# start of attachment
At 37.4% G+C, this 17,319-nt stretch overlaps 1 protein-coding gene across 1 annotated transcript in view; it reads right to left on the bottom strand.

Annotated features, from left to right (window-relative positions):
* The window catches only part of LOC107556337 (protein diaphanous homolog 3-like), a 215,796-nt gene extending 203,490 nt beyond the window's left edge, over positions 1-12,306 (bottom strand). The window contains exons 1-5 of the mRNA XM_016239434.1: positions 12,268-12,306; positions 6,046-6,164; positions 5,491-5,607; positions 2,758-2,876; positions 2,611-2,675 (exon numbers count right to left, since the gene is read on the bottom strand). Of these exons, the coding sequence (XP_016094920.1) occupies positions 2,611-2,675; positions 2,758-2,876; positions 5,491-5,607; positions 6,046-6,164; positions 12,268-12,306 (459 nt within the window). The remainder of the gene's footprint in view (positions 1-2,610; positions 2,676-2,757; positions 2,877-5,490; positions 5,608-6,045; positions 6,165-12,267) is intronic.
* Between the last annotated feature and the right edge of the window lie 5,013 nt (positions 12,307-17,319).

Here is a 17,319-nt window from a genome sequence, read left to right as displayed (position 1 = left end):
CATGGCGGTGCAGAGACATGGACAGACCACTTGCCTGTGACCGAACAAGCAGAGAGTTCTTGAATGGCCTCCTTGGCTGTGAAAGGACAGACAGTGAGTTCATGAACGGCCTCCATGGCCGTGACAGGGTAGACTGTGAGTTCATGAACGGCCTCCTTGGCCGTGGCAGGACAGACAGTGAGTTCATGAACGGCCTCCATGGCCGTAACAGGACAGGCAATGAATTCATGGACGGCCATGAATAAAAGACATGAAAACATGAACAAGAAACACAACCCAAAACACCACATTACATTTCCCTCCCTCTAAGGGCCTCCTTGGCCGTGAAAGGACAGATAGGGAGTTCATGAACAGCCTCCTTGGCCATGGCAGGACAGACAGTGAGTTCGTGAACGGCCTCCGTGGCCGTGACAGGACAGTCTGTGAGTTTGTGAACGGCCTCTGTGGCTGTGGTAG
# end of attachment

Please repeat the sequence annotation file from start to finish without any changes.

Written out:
At 37.4% G+C, this 17,319-nt stretch overlaps 1 protein-coding gene across 1 annotated transcript in view; it reads right to left on the bottom strand.

Annotated features, from left to right (window-relative positions):
* The window catches only part of LOC107556337 (protein diaphanous homolog 3-like), a 215,796-nt gene extending 203,490 nt beyond the window's left edge, over positions 1-12,306 (bottom strand). The window contains exons 1-5 of the mRNA XM_016239434.1: positions 12,268-12,306; positions 6,046-6,164; positions 5,491-5,607; positions 2,758-2,876; positions 2,611-2,675 (exon numbers count right to left, since the gene is read on the bottom strand). Of these exons, the coding sequence (XP_016094920.1) occupies positions 2,611-2,675; positions 2,758-2,876; positions 5,491-5,607; positions 6,046-6,164; positions 12,268-12,306 (459 nt within the window). The remainder of the gene's footprint in view (positions 1-2,610; positions 2,676-2,757; positions 2,877-5,490; positions 5,608-6,045; positions 6,165-12,267) is intronic.
* Between the last annotated feature and the right edge of the window lie 5,013 nt (positions 12,307-17,319).

Here is a 17,319-nt window from a genome sequence, read left to right as displayed (position 1 = left end):
CATGGCGGTGCAGAGACATGGACAGACCACTTGCCTGTGACCGAACAAGCAGAGAGTTCTTGAATGGCCTCCTTGGCTGTGAAAGGACAGACAGTGAGTTCATGAACGGCCTCCATGGCCGTGACAGGGTAGACTGTGAGTTCATGAACGGCCTCCTTGGCCGTGGCAGGACAGACAGTGAGTTCATGAACGGCCTCCATGGCCGTAACAGGACAGGCAATGAATTCATGGACGGCCATGAATAAAAGACATGAAAACATGAACAAGAAACACAACCCAAAACACCACATTACATTTCCCTCCCTCTAAGGGCCTCCTTGGCCGTGAAAGGACAGATAGGGAGTTCATGAACAGCCTCCTTGGCCATGGCAGGACAGACAGTGAGTTCGTGAACGGCCTCCGTGGCCGTGACAGGACAGTCTGTGAGTTTGTGAACGGCCTCTGTGGCTGTGGTAG